Cincinnati’s Defense Stands Up To Army

cincinnati's defense

Cincinnati’s defense stood up on its way to a 24-10 victory over Army.

The Black Knights scored an early touchdown on defense, but only managed a field goal from their offense.

Cincinnati started slowly on offense, but scored two touchdowns in the second half to put the game away. 

Army had scored 79 points in two games while only giving up seven. Cincinnati was by far the toughest opponent on Army’s schedule, and they showed in Week Two.

Cincinnati’s defense was the star of the show, shutting down the triple-option offense. The offense wasn’t at the same level, but they did enough to get the job done this week.

Cincinnati’s Defense Stands Up To Army

Desmond Ridder

Cincinnati quarterback Desmond Ridder needed to take a step forward this season, but didn’t show improvement in this game. He only completed 55 percent of his passes and had a quarterback rating of 39.4. Ridder missed several wide open receivers, and his only interception came off of one such miss.

Ridder played reminiscent of the end of last season when he was playing through an injury. He was uncomfortable in the pocket without pressure. His passes were batted down when there was pressure. He took a long time before he got into a rhythm, and when he did it wasn’t that good.

Run Game

Cincinnati’s run game also took a long time to get going. In the first half, Cincinnati had six rushing yards on 13 carries.

They ended the game with 69 rushing yards. But Gerrid Doaks, the hero of Week One only had 10 rushes for 23 yards.

The Bearcats rushed for three yards per carry in the second half, which was enough to put the game on ice in the fourth quarter. But if their first half rushing attack was playing in the fourth quarter, the game would have been more interesting.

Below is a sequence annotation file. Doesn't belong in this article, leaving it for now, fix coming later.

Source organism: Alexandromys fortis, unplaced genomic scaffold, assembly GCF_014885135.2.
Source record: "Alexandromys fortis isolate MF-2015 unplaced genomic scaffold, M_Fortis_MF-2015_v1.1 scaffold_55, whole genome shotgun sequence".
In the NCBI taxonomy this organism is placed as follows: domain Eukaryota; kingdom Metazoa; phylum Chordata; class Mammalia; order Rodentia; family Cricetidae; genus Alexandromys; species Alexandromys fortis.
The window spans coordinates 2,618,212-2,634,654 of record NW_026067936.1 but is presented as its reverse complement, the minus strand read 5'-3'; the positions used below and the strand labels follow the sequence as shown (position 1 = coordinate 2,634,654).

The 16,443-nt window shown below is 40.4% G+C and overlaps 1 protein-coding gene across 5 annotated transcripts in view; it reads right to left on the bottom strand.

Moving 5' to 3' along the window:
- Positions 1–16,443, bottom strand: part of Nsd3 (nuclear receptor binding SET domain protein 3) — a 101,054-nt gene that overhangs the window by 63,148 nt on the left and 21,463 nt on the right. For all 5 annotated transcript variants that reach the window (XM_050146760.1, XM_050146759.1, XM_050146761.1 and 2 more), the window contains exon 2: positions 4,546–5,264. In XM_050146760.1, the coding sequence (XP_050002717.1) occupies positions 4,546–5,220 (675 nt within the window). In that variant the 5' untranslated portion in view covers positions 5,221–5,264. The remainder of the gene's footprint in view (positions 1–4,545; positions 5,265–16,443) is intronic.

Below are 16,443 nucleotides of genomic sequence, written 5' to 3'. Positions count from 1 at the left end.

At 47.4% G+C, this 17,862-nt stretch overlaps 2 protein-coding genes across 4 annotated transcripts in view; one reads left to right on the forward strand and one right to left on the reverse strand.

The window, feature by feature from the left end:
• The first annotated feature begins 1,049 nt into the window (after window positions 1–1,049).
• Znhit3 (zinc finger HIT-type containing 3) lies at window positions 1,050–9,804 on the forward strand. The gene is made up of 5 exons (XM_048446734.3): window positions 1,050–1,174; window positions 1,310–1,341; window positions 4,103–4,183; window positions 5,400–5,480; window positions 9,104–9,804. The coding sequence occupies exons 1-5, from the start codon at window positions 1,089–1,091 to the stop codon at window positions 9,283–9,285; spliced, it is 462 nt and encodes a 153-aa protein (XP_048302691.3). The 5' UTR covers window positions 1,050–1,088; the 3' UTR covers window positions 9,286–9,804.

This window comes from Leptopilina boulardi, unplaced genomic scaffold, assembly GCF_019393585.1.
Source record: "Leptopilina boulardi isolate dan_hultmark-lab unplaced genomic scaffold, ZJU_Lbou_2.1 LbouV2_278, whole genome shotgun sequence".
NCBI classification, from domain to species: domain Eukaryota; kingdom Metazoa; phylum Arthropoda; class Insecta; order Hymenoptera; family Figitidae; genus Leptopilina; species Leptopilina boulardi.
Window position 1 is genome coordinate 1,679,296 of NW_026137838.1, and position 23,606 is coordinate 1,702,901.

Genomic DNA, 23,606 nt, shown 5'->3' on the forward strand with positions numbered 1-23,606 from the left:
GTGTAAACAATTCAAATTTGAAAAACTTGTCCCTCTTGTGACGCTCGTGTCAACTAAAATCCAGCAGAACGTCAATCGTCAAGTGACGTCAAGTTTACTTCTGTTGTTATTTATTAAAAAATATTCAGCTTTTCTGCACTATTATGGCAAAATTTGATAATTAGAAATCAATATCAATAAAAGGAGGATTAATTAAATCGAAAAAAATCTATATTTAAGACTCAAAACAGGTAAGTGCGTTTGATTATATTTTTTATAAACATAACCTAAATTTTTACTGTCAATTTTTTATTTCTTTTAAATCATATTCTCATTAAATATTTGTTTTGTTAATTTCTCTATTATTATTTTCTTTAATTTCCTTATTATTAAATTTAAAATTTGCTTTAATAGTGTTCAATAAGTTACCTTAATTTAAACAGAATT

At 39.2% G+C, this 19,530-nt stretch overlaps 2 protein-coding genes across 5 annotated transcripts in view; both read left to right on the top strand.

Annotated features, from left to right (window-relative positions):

So far, Army’s option offense has run wild. Cincinnati held them to only 182 yard, which is well below Army’s season average. 

The defense was disciplined in their assignments, so Christian Anderson had to take the Lions’ share of carries. Anderson had 22 carries, which means the ball stayed out of the hands of their best players. Jakobi Buchanan and Sandon McCoy only had 11 carries for 23 yards despite being two of Army’s most dangerous backs.

The defense also forced Army to throw the ball, which is not what their offense is built to do. Anderson completed nine of his 21 passes for 94 yards and an interception.

Most importantly, Cincinnati always had a stop when it mattered. The Bearcats kept the Black Knights to three for 15 on third and fourth down conversions. That’s how they kept the Army offense to only three points, and turned their only red zone appearance into a turnover on downs.


In order to beat a team like Army, the defense has to get into third-and-long situations. Army actually helped Cincinnati there with ten penalties for 87 yards. Another reason for Army’s poor third down conversion rate was because they were constantly behind the chains due to penalties. 

Cincinnati took advantage of Army’s poor discipline and kept the Knights’ offense to only a field goal.